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Change in approach to flood warning system

By SANJOY RAY
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GUWAHATI, Sept 27 ��In the wake of floodwater causing a series of devastations in Assam and Meghalaya, the North Eastern Space Application Centre (NESAC) has opted for a�change in approach to strengthen its early warning mechanism vis-�-vis floods and possible cloud bursts.

The Shillong-based NESAC, as part of a comprehensive plan, will be using the weather research and forecasting model throughout the day especially to study cloud formation in the evening and night hours, as was the situation leading to the

recent flood fury in Assam and Meghalaya.

The NESAC is also going to have a high power computing system that will facilitate passing on accurate and timely warning to the disaster response forces and other authorities concerned.

The change in its approach, according to NESAC, will go a long way in minimising loss of human lives and property in case of an eventuality caused by nature.

At the moment, the model is being used only in the morning hours, Dr S Sudhakar Rao, director of NESAC told this reporter over telephone. NESAC is responsible for providing early warnings for floods to Assam and other States.

�We after analyzing the recent devastations have also decided to increase the strength of its workforce, especially scientists to facilitate round-the-clock study of the cloud formation,� Rao said, adding that experts from IITs and NITs would be roped in for the purpose.

The devastation caused by floodwaters in Assam and Meghalaya has so far killed nearly 80 persons besides leaving thousands homeless.

�As on today, we are missing out on night formation of clouds, giving very less time to the ground level workers to respond on time. In the last case, we had passed the warning but by then it was late. With the new system, we must be able to predict or anticipate such nature�s fury at least 24 hours early,� Dr Rao said.

The ISRO-approved mini high power computer or cluster computer, he said, will cost at least Rs 40 lakh and once that is installed, positioning and activities of clouds could be assessed effectively to pass out early warnings.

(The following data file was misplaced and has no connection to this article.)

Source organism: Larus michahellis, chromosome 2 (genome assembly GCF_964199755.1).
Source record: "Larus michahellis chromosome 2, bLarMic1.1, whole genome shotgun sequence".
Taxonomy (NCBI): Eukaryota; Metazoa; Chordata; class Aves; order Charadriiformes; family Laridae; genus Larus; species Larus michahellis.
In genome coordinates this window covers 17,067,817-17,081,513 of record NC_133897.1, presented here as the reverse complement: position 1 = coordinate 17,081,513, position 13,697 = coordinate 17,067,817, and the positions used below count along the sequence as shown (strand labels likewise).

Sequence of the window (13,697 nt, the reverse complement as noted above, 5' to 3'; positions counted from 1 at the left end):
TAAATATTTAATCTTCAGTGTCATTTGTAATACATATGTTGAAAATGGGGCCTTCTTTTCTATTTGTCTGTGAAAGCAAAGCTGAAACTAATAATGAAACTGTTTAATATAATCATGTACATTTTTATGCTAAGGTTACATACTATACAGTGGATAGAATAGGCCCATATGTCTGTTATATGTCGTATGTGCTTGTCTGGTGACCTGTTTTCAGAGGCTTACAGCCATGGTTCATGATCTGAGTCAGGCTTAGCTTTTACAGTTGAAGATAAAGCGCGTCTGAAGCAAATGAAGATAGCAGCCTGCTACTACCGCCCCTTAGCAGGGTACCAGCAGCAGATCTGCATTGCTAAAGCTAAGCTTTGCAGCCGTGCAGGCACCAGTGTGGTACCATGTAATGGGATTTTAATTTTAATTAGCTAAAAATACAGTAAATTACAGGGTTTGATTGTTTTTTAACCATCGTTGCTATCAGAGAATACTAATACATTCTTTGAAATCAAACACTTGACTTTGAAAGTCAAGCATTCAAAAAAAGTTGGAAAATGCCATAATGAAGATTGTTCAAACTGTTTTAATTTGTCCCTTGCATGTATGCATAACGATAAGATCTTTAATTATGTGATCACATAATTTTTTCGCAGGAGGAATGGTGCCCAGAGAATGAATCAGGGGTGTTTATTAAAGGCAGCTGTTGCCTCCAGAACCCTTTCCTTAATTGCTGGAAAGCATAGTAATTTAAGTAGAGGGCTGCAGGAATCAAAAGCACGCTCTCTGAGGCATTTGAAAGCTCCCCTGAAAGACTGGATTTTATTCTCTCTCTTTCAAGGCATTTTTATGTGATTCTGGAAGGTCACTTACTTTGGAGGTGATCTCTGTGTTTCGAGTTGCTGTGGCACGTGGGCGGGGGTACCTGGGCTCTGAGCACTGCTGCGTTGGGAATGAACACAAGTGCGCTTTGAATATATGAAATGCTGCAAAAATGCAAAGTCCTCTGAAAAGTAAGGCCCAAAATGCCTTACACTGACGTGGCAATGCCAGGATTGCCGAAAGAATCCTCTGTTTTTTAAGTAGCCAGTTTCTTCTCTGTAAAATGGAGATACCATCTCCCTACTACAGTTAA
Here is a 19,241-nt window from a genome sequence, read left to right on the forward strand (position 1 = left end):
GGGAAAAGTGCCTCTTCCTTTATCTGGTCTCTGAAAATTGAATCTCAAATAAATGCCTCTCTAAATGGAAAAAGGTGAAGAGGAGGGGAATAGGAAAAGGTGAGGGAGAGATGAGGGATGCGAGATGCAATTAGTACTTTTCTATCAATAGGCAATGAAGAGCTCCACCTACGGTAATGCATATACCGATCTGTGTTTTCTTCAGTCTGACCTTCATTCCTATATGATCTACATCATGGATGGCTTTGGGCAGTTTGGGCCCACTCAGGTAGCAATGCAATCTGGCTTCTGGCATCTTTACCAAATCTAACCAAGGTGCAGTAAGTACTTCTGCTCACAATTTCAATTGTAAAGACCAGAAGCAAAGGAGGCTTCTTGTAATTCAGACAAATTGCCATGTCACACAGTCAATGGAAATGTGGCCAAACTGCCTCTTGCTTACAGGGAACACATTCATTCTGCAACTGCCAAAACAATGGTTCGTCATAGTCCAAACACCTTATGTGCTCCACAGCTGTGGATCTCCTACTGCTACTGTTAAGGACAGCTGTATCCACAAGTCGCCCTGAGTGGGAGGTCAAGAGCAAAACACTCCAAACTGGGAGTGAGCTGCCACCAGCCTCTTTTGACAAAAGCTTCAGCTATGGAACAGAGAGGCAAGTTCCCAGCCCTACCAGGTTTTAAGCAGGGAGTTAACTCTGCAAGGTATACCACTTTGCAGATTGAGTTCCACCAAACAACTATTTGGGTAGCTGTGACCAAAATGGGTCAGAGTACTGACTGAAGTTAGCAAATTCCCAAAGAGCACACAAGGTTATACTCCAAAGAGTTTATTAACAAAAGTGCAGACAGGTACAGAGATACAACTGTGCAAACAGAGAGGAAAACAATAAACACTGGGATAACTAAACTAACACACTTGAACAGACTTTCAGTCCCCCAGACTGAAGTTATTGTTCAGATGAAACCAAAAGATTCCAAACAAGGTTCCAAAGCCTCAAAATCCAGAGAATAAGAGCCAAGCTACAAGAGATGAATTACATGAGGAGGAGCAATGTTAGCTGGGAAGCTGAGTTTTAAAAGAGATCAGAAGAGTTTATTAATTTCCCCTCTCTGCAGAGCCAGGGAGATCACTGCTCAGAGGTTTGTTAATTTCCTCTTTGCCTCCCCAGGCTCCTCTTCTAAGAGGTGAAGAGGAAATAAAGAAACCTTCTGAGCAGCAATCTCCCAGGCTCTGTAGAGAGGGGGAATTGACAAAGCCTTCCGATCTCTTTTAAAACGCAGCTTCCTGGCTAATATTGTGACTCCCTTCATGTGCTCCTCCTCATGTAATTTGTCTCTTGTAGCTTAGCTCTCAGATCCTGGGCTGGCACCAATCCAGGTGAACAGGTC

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Change in approach to flood warning system

GUWAHATI, Sept 27 ��In the wake of floodwater causing a series of devastations in Assam and Meghalaya, the North Eastern Space Application Centre (NESAC) has opted for a�change in approach to strengthen its early warning mechanism vis-�-vis floods and possible cloud bursts.

The Shillong-based NESAC, as part of a comprehensive plan, will be using the weather research and forecasting model throughout the day especially to study cloud formation in the evening and night hours, as was the situation leading to the

recent flood fury in Assam and Meghalaya.

The NESAC is also going to have a high power computing system that will facilitate passing on accurate and timely warning to the disaster response forces and other authorities concerned.

The change in its approach, according to NESAC, will go a long way in minimising loss of human lives and property in case of an eventuality caused by nature.

At the moment, the model is being used only in the morning hours, Dr S Sudhakar Rao, director of NESAC told this reporter over telephone. NESAC is responsible for providing early warnings for floods to Assam and other States.

�We after analyzing the recent devastations have also decided to increase the strength of its workforce, especially scientists to facilitate round-the-clock study of the cloud formation,� Rao said, adding that experts from IITs and NITs would be roped in for the purpose.

The devastation caused by floodwaters in Assam and Meghalaya has so far killed nearly 80 persons besides leaving thousands homeless.

�As on today, we are missing out on night formation of clouds, giving very less time to the ground level workers to respond on time. In the last case, we had passed the warning but by then it was late. With the new system, we must be able to predict or anticipate such nature�s fury at least 24 hours early,� Dr Rao said.

The ISRO-approved mini high power computer or cluster computer, he said, will cost at least Rs 40 lakh and once that is installed, positioning and activities of clouds could be assessed effectively to pass out early warnings.